The US Supreme Court will hear oral arguments today on the legality of a wide-ranging settlement at the center of the country's decades-long opioid crisis. The latest in the legal saga of OxyContin maker Purdue Pharma, the case raises two questions—who can challenge bankruptcy plans, and when should bankruptcy be used to settle mass tort suits (those with many plaintiffs).
OxyContin, a powerful prescription painkiller, is widely blamed for fueling the opioid epidemic that resulted in nearly 450,000 US deaths between 1999 and 2018. Purdue filed for bankruptcy in 2019 in an attempt to settle thousands of lawsuits alleging it intentionally downplayed the drug's addictive nature. In September 2021, a plan was approved that included members of the Sackler family, which owned Purdue, allocating $6B for victims and other creditors in exchange for being released from personal liability.
The plan was vacated by a district court and then upheld by a federal appeals court. Despite being approved by a significant majority of plaintiffs, a federally appointed trustee and some plaintiffs oppose releasing family members from liability. A decision is expected in the spring.
College Football Playoff
The 2023 College Football Playoff was unveiled yesterday, with No. 1 Michigan (13-0) taking on No. 4 Alabama (12-1) in the Rose Bowl on New Year's Day (5 pm ET, ESPN), followed by No. 2 Washington (13-0) facing off against No. 3 Texas (12-1) in the Sugar Bowl. All four teams won their respective conference championships over the weekend.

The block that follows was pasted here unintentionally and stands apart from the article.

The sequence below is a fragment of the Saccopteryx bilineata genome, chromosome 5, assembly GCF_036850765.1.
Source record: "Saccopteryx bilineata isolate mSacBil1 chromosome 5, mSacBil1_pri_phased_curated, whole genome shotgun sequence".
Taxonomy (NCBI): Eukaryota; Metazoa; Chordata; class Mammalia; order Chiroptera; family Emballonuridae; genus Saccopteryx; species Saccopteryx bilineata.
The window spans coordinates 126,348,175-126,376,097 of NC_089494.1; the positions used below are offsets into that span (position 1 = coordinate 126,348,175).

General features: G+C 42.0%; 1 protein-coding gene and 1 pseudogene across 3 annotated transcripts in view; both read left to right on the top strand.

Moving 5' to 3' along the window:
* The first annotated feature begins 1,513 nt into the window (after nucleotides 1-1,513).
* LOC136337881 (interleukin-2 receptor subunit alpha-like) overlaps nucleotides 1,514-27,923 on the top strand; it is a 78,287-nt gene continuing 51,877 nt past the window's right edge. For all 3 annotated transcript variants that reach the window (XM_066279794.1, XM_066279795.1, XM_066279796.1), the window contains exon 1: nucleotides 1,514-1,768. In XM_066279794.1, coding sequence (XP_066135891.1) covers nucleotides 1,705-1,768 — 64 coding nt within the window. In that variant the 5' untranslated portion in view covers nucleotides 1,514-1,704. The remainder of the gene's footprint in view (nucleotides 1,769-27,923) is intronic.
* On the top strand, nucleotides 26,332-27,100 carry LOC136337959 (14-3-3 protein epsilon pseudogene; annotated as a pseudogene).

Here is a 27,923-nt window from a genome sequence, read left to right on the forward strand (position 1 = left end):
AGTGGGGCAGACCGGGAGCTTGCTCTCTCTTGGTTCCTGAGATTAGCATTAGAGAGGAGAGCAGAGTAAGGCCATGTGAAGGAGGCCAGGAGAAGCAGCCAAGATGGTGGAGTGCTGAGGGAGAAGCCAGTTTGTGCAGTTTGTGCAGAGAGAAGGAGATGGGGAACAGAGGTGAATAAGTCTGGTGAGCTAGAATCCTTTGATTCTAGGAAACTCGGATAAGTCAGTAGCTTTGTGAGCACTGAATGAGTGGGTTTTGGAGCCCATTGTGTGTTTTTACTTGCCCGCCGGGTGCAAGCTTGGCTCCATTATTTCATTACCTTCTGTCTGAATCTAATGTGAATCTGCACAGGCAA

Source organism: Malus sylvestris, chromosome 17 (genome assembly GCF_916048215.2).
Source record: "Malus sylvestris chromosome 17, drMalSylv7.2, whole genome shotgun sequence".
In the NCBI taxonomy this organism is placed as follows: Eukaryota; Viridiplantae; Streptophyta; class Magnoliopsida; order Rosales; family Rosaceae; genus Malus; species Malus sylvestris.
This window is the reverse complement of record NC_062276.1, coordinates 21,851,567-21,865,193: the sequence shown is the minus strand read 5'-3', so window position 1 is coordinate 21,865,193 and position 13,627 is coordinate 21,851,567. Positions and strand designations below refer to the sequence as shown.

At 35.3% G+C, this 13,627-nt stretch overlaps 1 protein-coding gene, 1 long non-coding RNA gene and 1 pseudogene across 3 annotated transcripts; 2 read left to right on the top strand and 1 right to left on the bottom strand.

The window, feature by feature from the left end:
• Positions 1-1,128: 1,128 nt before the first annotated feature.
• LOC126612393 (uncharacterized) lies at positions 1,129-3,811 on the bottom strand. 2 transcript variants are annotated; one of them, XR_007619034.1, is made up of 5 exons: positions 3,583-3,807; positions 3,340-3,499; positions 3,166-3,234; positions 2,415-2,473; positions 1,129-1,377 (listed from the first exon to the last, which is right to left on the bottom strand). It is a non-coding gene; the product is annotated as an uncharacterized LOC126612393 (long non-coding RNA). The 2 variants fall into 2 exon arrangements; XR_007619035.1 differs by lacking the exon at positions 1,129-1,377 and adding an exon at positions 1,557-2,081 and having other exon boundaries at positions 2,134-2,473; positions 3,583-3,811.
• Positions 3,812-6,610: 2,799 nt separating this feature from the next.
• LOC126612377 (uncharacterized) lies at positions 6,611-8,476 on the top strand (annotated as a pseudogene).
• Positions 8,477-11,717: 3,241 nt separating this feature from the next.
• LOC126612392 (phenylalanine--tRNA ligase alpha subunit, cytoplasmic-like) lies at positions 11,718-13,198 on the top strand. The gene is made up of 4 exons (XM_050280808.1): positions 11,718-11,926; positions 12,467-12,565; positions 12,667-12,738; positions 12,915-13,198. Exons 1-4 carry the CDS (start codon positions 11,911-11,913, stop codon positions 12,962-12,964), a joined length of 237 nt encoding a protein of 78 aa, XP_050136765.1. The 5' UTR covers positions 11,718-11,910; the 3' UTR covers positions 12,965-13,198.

The selection sparked controversy, with undefeated Florida State (13-0), who beat Louisville Saturday night to win the Atlantic Coast Conference, left out at No. 5. The Seminoles become the first undefeated major conference team to be excluded from the playoff since its 2014 inception. The committee pointed to a season-ending injury to star FSU QB Jordan Travis in week 12, while Alabama defeated two-time defending champion Georgia Saturday afternoon.
Notable nonplayoff matchups include FSU versus Georgia (Orange Bowl), Oregon versus undefeated upstart Liberty, and more. See the full schedule of matchups here.
Venezuelans went to the polls yesterday to decide whether to annex Guyana's oil-rich region of Essequibo yesterday in a nonbinding referendum, the latest move in a nearly two-century territorial dispute. Results were still being tabulated as of late yesterday evening.
Great Britain purchased Guyana from the Dutch in the early 1800s and surveyed its western border deep into Venezuela, recently independent from Spain. Venezuela protested the boundary placement for decades, which added roughly 30,000 square miles to British Guyana (see history).
In 1899, Venezuela effectively lost an attempt to win back the territory in a European-arbitrated decision, and attempts by the international community to settle the issue since have floundered. ExxonMobil's 2015 discovery of major oil deposits in Essequibo has transformed Guyana into a major offshore oil producer.
The move comes as Venezuelan President Nicolás Maduro faces reelection next year, having survived a 2019 challenge from a breakaway government led by Juan Guaidó. Learn more here.